UO Athletic Director Rob Mullens' statement: "The athletic department has taken a proactive approach in educating our student-athletes on sexual responsibility by having law enforcement, outside experts and university and athletic department personnel work with our student-athletes throughout the year. For anyone to suggest that our athletic programs in any way condone, tolerate or have a 'subculture' regarding sexual assault is not only wrong, but irresponsible."
UO President Michael Gottfredson, in a campuswide email, said he is "deeply troubled by the information contained in the police report. ... The university has rigorous internal conduct processes that we follow when we receive a report such as this, as well as legal processes and a moral commitment to our students."
Robin Holmes, vice president for student affairs, released a statement in which she criticized the coalition's assertions, saying they are deterring students from coming forward if they have been harmed.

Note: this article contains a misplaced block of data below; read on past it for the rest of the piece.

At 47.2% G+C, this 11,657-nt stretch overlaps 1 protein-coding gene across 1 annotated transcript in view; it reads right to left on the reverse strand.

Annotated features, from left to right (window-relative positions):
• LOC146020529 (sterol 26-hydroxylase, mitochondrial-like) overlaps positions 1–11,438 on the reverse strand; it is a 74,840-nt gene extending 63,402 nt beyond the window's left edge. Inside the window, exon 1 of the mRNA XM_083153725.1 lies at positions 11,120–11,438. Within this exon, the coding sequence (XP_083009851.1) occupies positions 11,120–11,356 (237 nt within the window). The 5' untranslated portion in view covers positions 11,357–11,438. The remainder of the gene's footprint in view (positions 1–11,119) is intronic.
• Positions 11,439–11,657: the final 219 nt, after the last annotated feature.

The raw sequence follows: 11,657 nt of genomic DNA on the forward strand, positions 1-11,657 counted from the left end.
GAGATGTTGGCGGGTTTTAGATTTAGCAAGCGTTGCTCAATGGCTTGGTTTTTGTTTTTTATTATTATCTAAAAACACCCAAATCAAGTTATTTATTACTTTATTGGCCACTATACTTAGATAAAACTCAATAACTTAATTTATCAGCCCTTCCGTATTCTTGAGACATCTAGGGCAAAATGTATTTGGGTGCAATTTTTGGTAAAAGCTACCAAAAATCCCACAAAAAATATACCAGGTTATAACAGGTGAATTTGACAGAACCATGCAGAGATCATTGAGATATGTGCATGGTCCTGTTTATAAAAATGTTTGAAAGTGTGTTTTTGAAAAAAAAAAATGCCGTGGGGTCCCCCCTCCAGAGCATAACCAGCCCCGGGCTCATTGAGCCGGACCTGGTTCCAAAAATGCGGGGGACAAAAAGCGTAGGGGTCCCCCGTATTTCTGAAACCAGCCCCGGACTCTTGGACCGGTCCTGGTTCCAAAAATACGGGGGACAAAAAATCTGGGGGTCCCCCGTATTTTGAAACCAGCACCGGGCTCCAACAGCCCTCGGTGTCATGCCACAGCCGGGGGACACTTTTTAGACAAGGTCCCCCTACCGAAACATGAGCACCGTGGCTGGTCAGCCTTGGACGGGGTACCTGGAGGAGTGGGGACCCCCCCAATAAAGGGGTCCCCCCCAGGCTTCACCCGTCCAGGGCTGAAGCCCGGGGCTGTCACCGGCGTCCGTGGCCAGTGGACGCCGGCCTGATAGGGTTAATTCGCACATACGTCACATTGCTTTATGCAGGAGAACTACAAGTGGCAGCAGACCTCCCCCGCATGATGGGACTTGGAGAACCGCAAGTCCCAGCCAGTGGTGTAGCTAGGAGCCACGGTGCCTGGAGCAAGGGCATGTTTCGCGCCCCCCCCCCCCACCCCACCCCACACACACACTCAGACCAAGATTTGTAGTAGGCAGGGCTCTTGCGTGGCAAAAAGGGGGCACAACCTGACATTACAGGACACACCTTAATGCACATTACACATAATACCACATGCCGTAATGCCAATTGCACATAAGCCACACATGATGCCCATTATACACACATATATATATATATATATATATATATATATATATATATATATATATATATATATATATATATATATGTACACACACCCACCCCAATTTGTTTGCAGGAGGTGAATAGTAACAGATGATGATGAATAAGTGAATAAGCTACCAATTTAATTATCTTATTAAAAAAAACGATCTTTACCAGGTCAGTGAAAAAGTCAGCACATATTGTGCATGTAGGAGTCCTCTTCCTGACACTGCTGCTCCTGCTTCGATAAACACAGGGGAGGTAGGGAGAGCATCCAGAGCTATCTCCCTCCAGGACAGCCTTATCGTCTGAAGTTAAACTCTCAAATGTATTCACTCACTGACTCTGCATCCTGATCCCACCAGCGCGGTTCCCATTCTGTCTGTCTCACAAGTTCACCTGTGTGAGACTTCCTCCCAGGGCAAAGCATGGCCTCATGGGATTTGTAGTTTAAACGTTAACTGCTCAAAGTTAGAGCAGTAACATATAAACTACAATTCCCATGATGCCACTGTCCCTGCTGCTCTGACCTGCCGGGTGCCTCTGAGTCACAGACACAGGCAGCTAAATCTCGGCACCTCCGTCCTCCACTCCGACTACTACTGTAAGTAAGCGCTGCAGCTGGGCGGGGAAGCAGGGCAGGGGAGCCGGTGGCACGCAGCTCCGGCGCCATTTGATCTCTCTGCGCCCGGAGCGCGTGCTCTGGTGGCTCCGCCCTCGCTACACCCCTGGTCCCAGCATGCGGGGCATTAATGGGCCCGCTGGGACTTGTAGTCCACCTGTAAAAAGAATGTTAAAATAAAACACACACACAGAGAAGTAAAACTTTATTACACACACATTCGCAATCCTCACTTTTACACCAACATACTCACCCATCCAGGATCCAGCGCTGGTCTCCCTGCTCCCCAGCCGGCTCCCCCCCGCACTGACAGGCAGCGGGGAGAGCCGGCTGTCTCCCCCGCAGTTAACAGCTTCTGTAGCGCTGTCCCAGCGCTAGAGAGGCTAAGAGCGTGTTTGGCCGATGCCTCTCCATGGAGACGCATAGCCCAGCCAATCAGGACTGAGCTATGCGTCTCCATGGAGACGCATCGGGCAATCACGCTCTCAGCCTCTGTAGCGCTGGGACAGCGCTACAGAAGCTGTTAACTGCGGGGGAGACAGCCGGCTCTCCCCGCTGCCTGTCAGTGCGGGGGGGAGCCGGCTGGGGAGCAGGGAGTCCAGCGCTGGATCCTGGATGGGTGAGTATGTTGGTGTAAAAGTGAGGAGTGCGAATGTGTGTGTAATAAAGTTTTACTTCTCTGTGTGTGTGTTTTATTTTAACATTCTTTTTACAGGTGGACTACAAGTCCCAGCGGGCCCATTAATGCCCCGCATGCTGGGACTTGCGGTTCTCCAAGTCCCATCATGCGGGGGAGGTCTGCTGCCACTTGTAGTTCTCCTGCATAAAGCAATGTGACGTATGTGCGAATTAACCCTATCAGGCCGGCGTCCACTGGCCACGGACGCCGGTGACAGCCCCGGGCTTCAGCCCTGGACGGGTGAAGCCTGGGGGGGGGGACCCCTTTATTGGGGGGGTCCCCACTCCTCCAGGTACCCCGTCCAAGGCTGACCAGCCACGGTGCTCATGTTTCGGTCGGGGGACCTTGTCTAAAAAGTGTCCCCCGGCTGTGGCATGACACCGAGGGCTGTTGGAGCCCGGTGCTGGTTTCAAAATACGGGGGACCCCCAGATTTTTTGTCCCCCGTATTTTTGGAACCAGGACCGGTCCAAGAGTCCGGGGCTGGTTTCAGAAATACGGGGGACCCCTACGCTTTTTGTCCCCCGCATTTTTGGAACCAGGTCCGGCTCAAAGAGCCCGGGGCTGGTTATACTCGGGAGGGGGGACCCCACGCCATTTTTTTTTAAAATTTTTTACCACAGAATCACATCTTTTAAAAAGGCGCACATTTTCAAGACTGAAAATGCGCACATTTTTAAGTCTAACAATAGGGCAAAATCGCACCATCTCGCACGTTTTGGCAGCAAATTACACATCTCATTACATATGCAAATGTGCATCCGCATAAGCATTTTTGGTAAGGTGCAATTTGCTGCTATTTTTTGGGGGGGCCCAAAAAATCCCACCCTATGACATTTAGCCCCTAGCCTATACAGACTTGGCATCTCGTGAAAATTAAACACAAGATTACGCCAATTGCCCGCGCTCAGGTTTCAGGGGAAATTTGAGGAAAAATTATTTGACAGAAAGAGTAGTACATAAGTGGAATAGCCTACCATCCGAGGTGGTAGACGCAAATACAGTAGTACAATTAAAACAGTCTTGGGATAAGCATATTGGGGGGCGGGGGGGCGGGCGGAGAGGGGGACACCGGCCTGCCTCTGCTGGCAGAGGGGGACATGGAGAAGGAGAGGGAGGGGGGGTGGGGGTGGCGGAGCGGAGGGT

"The assertions are also perpetuating the notion that the UO is not a safe place to receive help, (which) could be potentially silencing to survivors," Holmes said.
Carol Stabile, a coalition member and director of the university's Women's and Gender Studies department, said the university's insistence on silence is hurtful.
"The silence is about making it something that's shameful and that's individual and that's your fault," Stabile said. "It really encourages people to blame themselves for situations that are not of their own making.
"When I read the (police) report, I thought, 'How could anyone think that what they were doing to her was OK?'" Stabile said.